Ofsted is now required to make a comment about careers provision in every report - more info on the way Ofsted inspect careers can be found in my blogs and also the bespoke training I provide for careers leaders in how to get ready for an Ofsted inspection. A short version of my full training can be found via the CDI Expert Series Webinars. Search for Ofsted
It has been clarified that a school's grading may be reduced if the school doesn't have a Baker Clause statement on its website AND if it isn't clear from the inspection that the students are being given the opportunity to access information on ALL possible paths. This would be ascertained by speaking to students and staff AND via destinations data.
A successful careers guidance programme will also be reflected in higher numbers of pupils progressing to positive destinations such as apprenticeships, technical routes, school sixth forms, sixth form colleges, further education colleges, universities or employment. Destination measures provide clear and comparable information on the success of schools in helping all of their pupils take qualifications that offer them the best opportunity to continue in education or training.
Four - Update the school website careers section
You MUST include the following:-
- The name, email address and phone number of the careers leader (as part of the Baker Clause Statement (An example policy is on page 33 of the statutory guidance)
- A summary of the careers programme including details of how students, parents, staff, and employers may access fuller information
- How the school assesses the impact of the programme on students.
Five - Track student experiences and guidance interviews
However you track student encounters with employer, employees, training providers, universities etc, it needs to be clear and easy to maintain. The statutory guidance sets out a minimum of one experience per year for each student. Therefore, it's not sufficient to say year 9 all had a team building day with the Army. Which pupils were absent? Which were sent to the year head for misbehaviour? Any system you use must reflect the ability to meet that requirement.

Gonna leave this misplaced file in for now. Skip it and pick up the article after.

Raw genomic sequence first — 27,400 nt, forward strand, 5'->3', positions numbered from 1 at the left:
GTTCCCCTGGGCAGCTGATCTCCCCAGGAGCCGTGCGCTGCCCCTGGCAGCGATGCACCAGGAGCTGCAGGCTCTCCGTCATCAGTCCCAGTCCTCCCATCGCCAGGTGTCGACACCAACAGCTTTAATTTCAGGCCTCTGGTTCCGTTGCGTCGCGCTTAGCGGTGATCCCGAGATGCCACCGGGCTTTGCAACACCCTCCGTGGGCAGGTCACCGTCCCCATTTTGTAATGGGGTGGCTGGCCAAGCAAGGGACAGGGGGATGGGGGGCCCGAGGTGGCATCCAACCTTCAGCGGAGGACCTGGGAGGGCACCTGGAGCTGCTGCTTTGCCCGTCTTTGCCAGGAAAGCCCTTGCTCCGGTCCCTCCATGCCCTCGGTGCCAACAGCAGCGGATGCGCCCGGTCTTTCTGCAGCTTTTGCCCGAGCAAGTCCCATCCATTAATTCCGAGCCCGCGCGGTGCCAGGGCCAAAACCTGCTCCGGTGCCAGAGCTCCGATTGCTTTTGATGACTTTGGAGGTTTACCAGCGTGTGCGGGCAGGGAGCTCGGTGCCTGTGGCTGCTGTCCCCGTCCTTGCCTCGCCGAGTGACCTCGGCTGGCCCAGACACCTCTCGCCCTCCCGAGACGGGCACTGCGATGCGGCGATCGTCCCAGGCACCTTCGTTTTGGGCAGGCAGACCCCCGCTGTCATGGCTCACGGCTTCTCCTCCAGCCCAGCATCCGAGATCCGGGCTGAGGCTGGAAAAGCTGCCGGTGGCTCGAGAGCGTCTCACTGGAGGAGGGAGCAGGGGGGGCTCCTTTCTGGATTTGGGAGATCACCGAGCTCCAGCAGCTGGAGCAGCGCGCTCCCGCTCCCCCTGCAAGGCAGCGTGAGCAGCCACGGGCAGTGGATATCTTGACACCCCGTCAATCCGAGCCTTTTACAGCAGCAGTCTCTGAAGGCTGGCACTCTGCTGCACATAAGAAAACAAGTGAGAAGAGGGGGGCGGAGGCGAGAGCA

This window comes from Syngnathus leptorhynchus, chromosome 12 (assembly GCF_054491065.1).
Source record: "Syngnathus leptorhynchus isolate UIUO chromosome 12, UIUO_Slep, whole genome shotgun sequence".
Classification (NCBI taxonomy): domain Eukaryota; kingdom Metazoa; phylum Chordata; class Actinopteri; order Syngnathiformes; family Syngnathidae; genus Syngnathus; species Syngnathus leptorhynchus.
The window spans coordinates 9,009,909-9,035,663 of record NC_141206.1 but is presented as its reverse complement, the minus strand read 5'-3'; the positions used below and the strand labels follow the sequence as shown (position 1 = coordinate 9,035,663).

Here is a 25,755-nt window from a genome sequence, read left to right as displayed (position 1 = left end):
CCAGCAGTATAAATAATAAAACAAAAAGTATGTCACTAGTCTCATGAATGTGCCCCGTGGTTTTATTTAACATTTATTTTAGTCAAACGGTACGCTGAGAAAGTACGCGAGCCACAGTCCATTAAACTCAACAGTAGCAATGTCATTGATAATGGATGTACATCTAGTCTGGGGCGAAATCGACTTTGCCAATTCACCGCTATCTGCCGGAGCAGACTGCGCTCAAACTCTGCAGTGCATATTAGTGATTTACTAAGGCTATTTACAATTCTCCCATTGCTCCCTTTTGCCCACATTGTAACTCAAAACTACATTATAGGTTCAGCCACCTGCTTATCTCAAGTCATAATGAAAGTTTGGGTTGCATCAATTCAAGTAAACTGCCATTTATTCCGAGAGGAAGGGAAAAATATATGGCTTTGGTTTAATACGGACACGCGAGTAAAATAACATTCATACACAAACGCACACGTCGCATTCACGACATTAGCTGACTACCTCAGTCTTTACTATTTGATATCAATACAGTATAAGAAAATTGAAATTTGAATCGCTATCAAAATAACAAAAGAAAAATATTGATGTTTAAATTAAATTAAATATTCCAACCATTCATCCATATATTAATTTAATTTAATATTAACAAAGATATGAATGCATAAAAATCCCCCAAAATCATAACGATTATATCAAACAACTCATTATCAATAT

Some schools pay to use packages such as Grofar, Unifrog or Start Profile. Others prefer to use the CEC Compass or Compass+ system that is free to use and some use never ending excel sheets. Whatever works for you.
With regard to guidance interviews they should also be tracked and should be delivered by a qualified careers professional, Each student should be offered at least one by the age of 16 and a further one between the ages of 16-18. The CDI recommends that a minimum of 45 minutes is allowed for each interview.
The school should use a qualified careers professional, who could be an appropriately trained member of school staff, to provide personal guidance interviews. The Career Development Institute (CDI) has developed a set of professional standards for careers advisers which includes a Professional Register of advisers holding Level 6 or higher qualifications and guidelines on how advisers can develop their own skills and gain higher qualifications. Registration shows that a careers adviser is professionally qualified and abides by the CDI Code of Ethics, which includes impartiality and updates their skills and knowledge by undertaking 25 hours CPD each year. Page 32
I think that's enough to be getting on with don't you?